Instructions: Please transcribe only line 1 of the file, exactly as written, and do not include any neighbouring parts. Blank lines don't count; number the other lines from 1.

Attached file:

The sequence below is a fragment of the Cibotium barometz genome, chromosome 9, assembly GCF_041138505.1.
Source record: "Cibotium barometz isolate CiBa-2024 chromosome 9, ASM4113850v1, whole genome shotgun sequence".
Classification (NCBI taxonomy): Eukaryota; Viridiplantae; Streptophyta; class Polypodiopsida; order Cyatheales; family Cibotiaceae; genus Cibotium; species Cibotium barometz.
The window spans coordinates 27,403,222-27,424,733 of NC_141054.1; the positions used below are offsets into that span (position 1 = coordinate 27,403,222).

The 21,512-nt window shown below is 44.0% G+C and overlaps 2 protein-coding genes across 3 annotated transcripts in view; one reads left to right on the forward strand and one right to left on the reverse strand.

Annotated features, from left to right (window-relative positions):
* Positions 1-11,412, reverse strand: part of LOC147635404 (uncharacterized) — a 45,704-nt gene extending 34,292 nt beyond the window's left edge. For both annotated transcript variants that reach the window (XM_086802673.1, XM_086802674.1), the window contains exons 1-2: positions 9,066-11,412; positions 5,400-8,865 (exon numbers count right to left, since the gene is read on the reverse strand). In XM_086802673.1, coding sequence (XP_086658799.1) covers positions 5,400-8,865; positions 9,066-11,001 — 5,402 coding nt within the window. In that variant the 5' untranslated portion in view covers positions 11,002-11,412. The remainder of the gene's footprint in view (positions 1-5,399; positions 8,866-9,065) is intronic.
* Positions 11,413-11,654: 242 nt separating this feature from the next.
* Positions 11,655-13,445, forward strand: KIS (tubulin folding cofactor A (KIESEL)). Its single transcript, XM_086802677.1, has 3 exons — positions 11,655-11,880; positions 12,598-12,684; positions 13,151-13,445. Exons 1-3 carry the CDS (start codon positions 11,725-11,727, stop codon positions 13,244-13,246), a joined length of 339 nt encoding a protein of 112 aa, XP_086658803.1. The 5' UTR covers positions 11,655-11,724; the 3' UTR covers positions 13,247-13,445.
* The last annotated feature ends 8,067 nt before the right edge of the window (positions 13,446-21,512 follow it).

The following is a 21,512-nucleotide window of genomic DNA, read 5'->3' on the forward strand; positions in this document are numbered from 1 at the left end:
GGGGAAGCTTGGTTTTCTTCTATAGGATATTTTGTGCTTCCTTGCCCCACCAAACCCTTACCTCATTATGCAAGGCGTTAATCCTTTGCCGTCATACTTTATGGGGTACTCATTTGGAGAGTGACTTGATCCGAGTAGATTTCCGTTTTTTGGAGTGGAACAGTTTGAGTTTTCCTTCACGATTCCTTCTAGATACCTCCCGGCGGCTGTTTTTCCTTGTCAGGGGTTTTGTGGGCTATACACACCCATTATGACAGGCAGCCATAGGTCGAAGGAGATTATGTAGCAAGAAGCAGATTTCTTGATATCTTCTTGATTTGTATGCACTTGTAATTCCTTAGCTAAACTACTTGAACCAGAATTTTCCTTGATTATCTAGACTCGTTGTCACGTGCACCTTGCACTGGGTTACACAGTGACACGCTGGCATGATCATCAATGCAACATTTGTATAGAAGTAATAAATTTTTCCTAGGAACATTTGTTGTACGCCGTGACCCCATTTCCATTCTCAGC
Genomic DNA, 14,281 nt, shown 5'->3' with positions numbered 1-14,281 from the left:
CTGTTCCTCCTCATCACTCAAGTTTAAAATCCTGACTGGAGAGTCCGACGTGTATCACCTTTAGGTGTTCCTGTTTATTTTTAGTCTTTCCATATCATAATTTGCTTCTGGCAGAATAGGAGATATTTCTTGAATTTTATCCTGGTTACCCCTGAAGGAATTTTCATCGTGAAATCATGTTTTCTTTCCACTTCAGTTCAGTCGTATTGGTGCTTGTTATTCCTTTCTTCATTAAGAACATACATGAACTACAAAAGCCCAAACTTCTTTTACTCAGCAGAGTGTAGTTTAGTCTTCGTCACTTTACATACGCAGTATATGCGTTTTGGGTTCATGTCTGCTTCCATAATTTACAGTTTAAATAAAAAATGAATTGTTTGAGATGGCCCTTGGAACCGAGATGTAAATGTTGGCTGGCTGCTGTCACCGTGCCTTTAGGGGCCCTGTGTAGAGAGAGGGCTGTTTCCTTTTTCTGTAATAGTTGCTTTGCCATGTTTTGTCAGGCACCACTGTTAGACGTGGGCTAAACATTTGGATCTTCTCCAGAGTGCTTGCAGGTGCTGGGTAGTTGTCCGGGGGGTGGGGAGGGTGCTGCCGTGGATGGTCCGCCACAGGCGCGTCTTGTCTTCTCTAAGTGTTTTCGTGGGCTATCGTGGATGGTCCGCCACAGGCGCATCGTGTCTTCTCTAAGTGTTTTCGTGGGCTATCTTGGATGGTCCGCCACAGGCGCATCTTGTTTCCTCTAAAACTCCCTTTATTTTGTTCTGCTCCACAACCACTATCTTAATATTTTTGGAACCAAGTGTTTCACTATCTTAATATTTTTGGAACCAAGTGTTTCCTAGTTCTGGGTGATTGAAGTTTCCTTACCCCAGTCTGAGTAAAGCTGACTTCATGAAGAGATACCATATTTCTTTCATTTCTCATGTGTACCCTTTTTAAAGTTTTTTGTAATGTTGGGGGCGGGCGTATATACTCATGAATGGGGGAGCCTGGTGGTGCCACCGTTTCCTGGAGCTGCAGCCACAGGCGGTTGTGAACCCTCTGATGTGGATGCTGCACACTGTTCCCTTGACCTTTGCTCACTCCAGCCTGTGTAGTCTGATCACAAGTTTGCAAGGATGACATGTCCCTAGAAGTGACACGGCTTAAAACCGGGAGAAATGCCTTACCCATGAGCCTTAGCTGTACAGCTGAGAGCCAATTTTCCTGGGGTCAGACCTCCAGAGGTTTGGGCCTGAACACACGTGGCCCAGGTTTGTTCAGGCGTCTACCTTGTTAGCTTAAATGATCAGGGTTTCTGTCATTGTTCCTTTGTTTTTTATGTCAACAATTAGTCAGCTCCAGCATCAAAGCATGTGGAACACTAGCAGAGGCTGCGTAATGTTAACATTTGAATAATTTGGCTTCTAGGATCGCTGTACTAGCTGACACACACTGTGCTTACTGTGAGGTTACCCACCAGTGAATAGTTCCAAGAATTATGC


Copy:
The sequence below is a fragment of the Cibotium barometz genome, chromosome 9, assembly GCF_041138505.1.